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Operative Time of Day Not Tied to Transplant Survival

Clinical outcomes at one year are not associated with time of thoracic organ transplantation

TUESDAY, May 31 (HealthDay News) -- The operative time of day does not significantly affect one-year survival of thoracic transplant recipients, according to a study published in the June 1 issue of the Journal of the American Medical Association.

Timothy J. George, M.D., from the Johns Hopkins Medical Institutions in Baltimore, and colleagues evaluated the association between the timing of transplant operations and outcomes in 27,118 adult recipients of heart (16,573) and lung (10,545) transplants from 2000 to 2010. Participants were stratified according to the time of operation, from 7 p.m. to 7 a.m. (night), or from 7 a.m. to 7 p.m. (day). They were followed up for an average 32.2 months, during which time, short-term survival at 30, 90, and 365 days was measured, and postoperative complications and mortality were assessed.

The investigators identified a total of 8,061 deaths. Survival rates at 30, 90, and 365 days were similar for heart transplant operations performed during the day or night. For lung transplants, survival rates for operations performed during the day or night were similar at 30 days and 365 days, but were significantly different at 90 days (hazard ratio at 30 days day versus night, 1.22 [P = 0.09]; 90 days day versus night, 1.23 [P = 0.02]; and 365 days day versus night, 1.08 [P = 0.19]). For lung transplant recipients, transplant at night was associated with a slightly but significantly higher rate of airway dehiscence compared to day transplants (1.7 versus 1.1 percent).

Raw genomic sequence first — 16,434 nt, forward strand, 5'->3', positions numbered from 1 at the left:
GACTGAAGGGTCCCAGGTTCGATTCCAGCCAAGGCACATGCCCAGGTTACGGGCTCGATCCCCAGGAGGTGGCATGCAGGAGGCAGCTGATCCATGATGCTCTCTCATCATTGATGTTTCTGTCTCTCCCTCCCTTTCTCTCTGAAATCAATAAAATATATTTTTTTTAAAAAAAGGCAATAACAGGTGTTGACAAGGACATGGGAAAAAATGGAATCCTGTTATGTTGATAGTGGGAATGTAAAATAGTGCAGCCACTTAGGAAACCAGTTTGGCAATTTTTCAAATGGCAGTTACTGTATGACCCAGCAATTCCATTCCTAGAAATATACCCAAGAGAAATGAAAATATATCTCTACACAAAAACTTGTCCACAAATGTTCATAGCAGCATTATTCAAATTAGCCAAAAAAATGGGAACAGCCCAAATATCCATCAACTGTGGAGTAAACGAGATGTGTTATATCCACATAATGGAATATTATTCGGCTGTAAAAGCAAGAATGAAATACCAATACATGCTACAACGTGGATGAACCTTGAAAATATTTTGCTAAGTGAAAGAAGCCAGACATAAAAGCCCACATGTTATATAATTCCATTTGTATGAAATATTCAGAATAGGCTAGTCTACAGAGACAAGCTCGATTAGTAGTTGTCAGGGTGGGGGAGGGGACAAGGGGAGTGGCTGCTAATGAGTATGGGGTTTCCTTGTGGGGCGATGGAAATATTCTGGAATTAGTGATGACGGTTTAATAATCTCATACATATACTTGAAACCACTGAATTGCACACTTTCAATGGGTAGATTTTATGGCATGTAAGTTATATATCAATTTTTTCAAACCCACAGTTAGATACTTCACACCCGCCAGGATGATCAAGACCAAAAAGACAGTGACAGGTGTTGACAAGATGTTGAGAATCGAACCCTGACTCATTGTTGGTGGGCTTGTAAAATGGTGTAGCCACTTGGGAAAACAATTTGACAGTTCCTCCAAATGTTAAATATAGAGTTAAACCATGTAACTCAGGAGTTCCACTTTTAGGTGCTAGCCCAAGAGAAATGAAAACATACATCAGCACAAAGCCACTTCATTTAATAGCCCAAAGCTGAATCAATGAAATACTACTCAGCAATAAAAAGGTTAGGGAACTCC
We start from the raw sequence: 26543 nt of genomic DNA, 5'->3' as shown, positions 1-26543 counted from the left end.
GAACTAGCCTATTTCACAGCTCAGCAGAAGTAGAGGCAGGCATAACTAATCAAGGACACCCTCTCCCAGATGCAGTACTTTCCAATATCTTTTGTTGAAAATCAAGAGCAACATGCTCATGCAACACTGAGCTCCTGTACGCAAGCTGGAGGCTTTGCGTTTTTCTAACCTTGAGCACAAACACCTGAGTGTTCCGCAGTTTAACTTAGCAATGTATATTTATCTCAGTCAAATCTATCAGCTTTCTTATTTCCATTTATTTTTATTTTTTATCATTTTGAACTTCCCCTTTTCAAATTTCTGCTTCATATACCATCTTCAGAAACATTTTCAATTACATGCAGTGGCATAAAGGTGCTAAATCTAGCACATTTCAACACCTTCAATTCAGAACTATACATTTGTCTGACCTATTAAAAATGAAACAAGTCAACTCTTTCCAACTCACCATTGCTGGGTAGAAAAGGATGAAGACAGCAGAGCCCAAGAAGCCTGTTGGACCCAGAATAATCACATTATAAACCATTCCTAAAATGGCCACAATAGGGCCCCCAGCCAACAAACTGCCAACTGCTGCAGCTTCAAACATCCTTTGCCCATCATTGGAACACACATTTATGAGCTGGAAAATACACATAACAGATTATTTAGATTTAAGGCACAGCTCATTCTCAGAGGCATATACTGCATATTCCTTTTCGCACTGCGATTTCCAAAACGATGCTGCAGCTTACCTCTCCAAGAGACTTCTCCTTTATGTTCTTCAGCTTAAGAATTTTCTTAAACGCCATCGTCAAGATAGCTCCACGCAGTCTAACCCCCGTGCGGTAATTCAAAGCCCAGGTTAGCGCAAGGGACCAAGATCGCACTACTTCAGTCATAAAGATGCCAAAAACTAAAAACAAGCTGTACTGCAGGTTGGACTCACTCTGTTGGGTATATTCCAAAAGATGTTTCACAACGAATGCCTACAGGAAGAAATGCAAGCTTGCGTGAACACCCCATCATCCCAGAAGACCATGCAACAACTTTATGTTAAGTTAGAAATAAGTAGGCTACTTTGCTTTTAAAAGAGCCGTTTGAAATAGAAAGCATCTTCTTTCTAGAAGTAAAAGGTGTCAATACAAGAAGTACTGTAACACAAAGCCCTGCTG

"Among patients who underwent thoracic organ transplants, there was no significant association between operative time of day and survival up to one year after organ transplant," the authors write.

One of the study authors disclosed a financial relationship with the medical device industry.

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